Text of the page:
Many people who arrive in my practice tell me that they do not have a trauma history, yet consistently experience issues such as fear of intimacy, multiple failed relationships, self-esteem struggles or repeated challenges in the workplace. Although an increasingly bright spotlight has been shining on the topic of trauma in the last several years, there persists a misunderstanding of the spectrum of trauma and its effects. Trauma can mean the classically-billed single incident type, such as an assault, a car accident or a mass shooting, But it can also refer to repeated events over time, that may seem less impactful, yet can have an equally devastating effect on our functioning. Growing up in poverty, unsure if basic needs will be met, or growing up as any kind of minority in which ongoing microagressions are present, would both be examples of this. In the psychology world we refer to single incident trauma as Big T, and repeated trauma as little t. Beyond this, there exists another kind of trauma, that can be insidious and covert: developmental trauma.
In our earliest years, we require caregivers who are consistently loving, safe and accessible to us. In this kind of environment, our brain is able to develop in a healthy way, and we can reach developmental milestones that reinforce that the world and its people are generally predictable, and safe. If we are fortunate enough to have caregivers that attune to us and effectively meet our needs, we are able to navigate developmental stages that build a sense of trust, autonomy, adequacy, ability to maintain intimacy and healthy self-belief.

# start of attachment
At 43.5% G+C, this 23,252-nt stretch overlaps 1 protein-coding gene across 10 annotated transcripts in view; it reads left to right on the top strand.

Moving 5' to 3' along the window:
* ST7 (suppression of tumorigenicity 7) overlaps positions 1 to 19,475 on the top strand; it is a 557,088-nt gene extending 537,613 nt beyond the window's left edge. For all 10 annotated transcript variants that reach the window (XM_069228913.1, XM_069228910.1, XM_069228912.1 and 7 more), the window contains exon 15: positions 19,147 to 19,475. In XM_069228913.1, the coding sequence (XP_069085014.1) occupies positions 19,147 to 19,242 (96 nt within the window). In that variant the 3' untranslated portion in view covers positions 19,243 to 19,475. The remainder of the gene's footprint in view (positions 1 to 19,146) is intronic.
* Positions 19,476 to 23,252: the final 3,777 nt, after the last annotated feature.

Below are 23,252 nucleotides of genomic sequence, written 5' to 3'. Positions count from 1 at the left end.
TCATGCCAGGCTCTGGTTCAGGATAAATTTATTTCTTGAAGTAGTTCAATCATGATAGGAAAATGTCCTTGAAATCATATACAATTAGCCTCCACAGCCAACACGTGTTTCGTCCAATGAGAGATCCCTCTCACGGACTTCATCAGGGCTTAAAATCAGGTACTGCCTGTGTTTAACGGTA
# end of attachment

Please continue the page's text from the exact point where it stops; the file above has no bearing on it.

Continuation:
Often, caregivers are not able to provide young children with the kind of environment that fosters this, due to the shortcomings in their own environment growing up or their own adverse life events. Emotional invalidation occurs when caregivers minimize a child’s needs, ‘It’s no big deal, you don’t need to cry!’, shut down a child’s needs, ‘Stop crying!’ or withdraw affection in an effort to manipulate or control (conditional love.) Children can be led to believe that they only have value if they perform or look a certain way, ‘It’s straight As or the highway, buddy!’ Intrusive parenting, in which the child is not allowed their own opinion, or indulgent parenting, in which limits are not upheld, can both cause problems in self-concept. The birth of a sibling with a high level of need, inconsistency of caregivers, childhood hospitalizations and other early losses can also impact development.
In graduate school, we were posed the question, ‘How does a fish know it’s wet?’ The answer, of course, is that it doesn’t - it is swimming around in the pond unaware, unless it leaves the water and gets a different perspective. So it is with developmental trauma: emotional neglect or abuse is not always intentional on the part of the caregiver, leading us to believe that the environment we grew up in is ‘normal’. But current symptoms often tell a different story. When we are not able to feel successful in relationships, work and life, it can frequently be a sign of an environment in which something was ‘off’, despite the best intentions of our family.
In my practice, I specialize in repairing just this kind of challenge. Through relational consistency, neurobiological repair and insight, I support clients in overcoming developmental trauma, so that life is not just about surviving…but thriving.